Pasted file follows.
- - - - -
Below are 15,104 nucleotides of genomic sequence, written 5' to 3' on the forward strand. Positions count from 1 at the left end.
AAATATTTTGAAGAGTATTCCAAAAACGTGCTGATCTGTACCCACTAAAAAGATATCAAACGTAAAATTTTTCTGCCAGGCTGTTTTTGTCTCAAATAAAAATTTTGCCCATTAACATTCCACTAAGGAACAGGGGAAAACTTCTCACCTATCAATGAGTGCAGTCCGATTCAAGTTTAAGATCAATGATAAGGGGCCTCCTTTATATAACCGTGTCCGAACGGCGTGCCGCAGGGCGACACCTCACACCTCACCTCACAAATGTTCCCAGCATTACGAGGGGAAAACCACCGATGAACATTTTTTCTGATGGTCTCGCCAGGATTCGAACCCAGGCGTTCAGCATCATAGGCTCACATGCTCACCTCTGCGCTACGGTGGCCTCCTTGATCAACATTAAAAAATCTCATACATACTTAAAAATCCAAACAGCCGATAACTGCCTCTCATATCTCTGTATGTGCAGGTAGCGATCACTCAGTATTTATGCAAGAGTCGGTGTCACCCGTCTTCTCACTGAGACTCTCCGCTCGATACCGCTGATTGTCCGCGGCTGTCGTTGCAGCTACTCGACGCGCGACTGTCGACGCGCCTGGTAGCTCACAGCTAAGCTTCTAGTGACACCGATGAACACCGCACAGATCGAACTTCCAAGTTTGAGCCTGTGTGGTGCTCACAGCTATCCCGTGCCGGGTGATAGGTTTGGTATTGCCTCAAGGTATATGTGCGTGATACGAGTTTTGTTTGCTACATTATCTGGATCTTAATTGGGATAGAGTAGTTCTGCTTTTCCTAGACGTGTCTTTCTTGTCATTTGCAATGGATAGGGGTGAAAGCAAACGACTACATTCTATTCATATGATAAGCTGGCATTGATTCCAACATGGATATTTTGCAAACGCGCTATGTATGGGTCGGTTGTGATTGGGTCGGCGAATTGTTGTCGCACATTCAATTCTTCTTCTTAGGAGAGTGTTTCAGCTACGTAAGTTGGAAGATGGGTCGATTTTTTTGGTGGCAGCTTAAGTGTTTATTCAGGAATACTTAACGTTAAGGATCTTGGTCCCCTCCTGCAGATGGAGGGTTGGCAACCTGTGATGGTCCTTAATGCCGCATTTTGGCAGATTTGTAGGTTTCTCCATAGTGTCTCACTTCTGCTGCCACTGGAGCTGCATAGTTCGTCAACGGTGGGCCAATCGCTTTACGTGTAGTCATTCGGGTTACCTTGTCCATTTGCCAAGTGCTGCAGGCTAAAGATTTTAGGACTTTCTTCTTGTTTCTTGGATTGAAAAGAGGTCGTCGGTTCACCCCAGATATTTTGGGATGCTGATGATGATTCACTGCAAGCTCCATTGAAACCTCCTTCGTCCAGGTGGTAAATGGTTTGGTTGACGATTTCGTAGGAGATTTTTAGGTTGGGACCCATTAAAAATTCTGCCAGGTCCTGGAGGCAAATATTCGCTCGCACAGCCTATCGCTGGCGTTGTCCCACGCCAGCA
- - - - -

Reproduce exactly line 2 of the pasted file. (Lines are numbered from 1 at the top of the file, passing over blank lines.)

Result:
AAATATTTTGAAGAGTATTCCAAAAACGTGCTGATCTGTACCCACTAAAAAGATATCAAACGTAAAATTTTTCTGCCAGGCTGTTTTTGTCTCAAATAAAAATTTTGCCCATTAACATTCCACTAAGGAACAGGGGAAAACTTCTCACCTATCAATGAGTGCAGTCCGATTCAAGTTTAAGATCAATGATAAGGGGCCTCCTTTATATAACCGTGTCCGAACGGCGTGCCGCAGGGCGACACCTCACACCTCACCTCACAAATGTTCCCAGCATTACGAGGGGAAAACCACCGATGAACATTTTTTCTGATGGTCTCGCCAGGATTCGAACCCAGGCGTTCAGCATCATAGGCTCACATGCTCACCTCTGCGCTACGGTGGCCTCCTTGATCAACATTAAAAAATCTCATACATACTTAAAAATCCAAACAGCCGATAACTGCCTCTCATATCTCTGTATGTGCAGGTAGCGATCACTCAGTATTTATGCAAGAGTCGGTGTCACCCGTCTTCTCACTGAGACTCTCCGCTCGATACCGCTGATTGTCCGCGGCTGTCGTTGCAGCTACTCGACGCGCGACTGTCGACGCGCCTGGTAGCTCACAGCTAAGCTTCTAGTGACACCGATGAACACCGCACAGATCGAACTTCCAAGTTTGAGCCTGTGTGGTGCTCACAGCTATCCCGTGCCGGGTGATAGGTTTGGTATTGCCTCAAGGTATATGTGCGTGATACGAGTTTTGTTTGCTACATTATCTGGATCTTAATTGGGATAGAGTAGTTCTGCTTTTCCTAGACGTGTCTTTCTTGTCATTTGCAATGGATAGGGGTGAAAGCAAACGACTACATTCTATTCATATGATAAGCTGGCATTGATTCCAACATGGATATTTTGCAAACGCGCTATGTATGGGTCGGTTGTGATTGGGTCGGCGAATTGTTGTCGCACATTCAATTCTTCTTCTTAGGAGAGTGTTTCAGCTACGTAAGTTGGAAGATGGGTCGATTTTTTTGGTGGCAGCTTAAGTGTTTATTCAGGAATACTTAACGTTAAGGATCTTGGTCCCCTCCTGCAGATGGAGGGTTGGCAACCTGTGATGGTCCTTAATGCCGCATTTTGGCAGATTTGTAGGTTTCTCCATAGTGTCTCACTTCTGCTGCCACTGGAGCTGCATAGTTCGTCAACGGTGGGCCAATCGCTTTACGTGTAGTCATTCGGGTTACCTTGTCCATTTGCCAAGTGCTGCAGGCTAAAGATTTTAGGACTTTCTTCTTGTTTCTTGGATTGAAAAGAGGTCGTCGGTTCACCCCAGATATTTTGGGATGCTGATGATGATTCACTGCAAGCTCCATTGAAACCTCCTTCGTCCAGGTGGTAAATGGTTTGGTTGACGATTTCGTAGGAGATTTTTAGGTTGGGACCCATTAAAAATTCTGCCAGGTCCTGGAGGCAAATATTCGCTCGCACAGCCTATCGCTGGCGTTGTCCCACGCCAGCA